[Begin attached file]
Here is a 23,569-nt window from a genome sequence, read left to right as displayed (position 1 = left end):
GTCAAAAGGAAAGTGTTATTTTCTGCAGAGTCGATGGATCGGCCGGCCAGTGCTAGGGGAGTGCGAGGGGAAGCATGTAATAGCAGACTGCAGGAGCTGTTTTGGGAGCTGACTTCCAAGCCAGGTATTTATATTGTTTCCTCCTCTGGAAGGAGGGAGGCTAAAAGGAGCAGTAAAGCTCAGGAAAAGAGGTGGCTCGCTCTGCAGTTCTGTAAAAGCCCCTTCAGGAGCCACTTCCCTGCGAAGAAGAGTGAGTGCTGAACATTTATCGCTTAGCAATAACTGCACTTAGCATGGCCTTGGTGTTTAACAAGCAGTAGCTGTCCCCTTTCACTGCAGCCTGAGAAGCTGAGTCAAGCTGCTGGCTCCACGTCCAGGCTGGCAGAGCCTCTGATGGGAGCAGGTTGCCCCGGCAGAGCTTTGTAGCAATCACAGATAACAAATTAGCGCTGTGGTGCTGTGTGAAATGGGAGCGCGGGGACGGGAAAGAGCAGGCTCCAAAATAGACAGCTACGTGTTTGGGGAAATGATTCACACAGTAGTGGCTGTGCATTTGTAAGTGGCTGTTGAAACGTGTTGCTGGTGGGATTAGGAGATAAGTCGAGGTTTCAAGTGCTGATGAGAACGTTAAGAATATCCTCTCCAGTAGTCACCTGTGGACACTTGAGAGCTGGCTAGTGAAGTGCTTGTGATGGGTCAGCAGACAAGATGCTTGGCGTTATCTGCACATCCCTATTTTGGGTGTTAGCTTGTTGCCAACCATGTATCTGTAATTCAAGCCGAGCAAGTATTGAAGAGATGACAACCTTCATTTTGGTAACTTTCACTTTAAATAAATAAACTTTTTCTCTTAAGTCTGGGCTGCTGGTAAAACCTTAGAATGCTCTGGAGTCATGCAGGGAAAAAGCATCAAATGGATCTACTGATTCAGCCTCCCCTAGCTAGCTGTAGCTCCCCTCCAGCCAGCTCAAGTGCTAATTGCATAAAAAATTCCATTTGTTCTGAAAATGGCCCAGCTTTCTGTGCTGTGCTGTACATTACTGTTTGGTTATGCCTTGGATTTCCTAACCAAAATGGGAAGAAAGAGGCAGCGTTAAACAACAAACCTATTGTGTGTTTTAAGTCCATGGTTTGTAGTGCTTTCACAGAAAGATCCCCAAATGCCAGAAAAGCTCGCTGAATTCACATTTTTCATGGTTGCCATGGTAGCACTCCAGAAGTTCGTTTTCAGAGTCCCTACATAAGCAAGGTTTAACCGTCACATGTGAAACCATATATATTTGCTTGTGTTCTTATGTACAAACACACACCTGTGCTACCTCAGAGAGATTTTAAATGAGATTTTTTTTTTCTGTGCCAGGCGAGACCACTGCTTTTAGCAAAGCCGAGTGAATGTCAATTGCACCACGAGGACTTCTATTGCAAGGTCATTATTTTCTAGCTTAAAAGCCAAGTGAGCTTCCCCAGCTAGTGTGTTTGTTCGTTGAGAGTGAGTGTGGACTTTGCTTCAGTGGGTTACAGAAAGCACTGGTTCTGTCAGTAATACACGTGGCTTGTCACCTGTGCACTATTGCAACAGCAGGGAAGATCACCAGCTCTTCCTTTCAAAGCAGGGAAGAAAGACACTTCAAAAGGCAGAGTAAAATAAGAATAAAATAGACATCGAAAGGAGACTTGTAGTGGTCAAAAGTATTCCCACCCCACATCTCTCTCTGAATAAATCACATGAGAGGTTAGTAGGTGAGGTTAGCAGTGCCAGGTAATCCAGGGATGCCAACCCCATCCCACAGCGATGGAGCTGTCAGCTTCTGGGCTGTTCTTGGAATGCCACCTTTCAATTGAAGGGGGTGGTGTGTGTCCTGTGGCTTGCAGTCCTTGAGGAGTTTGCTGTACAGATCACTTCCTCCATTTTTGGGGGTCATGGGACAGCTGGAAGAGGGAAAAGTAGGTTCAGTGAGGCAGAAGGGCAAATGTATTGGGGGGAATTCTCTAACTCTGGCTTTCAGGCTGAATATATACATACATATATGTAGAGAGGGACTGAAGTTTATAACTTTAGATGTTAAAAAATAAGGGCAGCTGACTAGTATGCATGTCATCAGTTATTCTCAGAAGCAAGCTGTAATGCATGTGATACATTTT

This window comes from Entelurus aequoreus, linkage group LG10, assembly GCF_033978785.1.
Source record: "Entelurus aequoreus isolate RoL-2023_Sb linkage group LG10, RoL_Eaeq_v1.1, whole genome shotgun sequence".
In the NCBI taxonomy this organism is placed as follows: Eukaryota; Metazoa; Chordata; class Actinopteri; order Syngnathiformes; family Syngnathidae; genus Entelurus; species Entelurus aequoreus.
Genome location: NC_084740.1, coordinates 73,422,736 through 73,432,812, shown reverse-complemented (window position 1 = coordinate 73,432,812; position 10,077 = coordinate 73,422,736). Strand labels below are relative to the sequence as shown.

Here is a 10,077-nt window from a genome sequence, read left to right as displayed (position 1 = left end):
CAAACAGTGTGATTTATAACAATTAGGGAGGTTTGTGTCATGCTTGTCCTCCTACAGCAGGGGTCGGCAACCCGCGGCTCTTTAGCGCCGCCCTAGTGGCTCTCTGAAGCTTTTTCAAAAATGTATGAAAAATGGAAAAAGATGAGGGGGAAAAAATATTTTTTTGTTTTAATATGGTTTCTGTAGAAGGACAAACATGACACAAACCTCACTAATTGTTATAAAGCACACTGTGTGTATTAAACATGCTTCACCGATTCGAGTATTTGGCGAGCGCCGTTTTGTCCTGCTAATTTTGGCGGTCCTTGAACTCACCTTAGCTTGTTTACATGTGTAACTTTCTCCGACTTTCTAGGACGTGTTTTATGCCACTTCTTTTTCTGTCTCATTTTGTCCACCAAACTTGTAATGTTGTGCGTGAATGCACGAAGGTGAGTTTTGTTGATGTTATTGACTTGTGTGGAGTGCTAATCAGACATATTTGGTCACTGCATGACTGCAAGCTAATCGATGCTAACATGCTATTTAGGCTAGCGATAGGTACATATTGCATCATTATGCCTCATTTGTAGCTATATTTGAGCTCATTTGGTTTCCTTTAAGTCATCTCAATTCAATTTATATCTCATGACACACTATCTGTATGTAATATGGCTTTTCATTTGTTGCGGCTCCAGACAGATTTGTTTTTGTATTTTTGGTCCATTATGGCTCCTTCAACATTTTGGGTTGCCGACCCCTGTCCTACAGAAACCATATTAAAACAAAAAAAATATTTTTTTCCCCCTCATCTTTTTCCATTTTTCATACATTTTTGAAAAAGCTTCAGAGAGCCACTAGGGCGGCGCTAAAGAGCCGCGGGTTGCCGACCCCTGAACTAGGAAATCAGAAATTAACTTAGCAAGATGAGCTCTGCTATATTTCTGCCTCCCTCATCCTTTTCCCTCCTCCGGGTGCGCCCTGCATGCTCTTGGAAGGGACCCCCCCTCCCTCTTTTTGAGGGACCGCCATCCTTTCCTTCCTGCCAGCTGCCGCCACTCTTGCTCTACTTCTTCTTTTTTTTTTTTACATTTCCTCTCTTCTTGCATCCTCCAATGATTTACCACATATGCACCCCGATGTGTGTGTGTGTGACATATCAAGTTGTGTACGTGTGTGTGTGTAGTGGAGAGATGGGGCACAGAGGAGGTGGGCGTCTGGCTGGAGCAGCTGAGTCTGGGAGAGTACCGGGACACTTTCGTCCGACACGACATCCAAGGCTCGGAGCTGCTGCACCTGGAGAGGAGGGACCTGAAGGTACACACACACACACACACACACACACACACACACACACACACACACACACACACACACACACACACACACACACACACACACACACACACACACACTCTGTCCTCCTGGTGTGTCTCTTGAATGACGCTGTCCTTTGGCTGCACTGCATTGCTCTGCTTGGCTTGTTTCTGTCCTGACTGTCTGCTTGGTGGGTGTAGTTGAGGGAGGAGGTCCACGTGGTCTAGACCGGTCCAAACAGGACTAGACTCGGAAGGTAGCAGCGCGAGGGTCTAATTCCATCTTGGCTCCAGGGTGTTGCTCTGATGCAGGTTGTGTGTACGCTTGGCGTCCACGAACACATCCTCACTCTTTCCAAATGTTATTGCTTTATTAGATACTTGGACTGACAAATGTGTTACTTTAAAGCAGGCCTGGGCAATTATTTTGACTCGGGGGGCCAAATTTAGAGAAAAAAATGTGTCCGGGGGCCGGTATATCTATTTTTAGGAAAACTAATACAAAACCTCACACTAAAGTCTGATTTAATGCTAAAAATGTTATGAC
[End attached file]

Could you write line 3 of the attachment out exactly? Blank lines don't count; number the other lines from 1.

This window comes from Entelurus aequoreus, linkage group LG10, assembly GCF_033978785.1.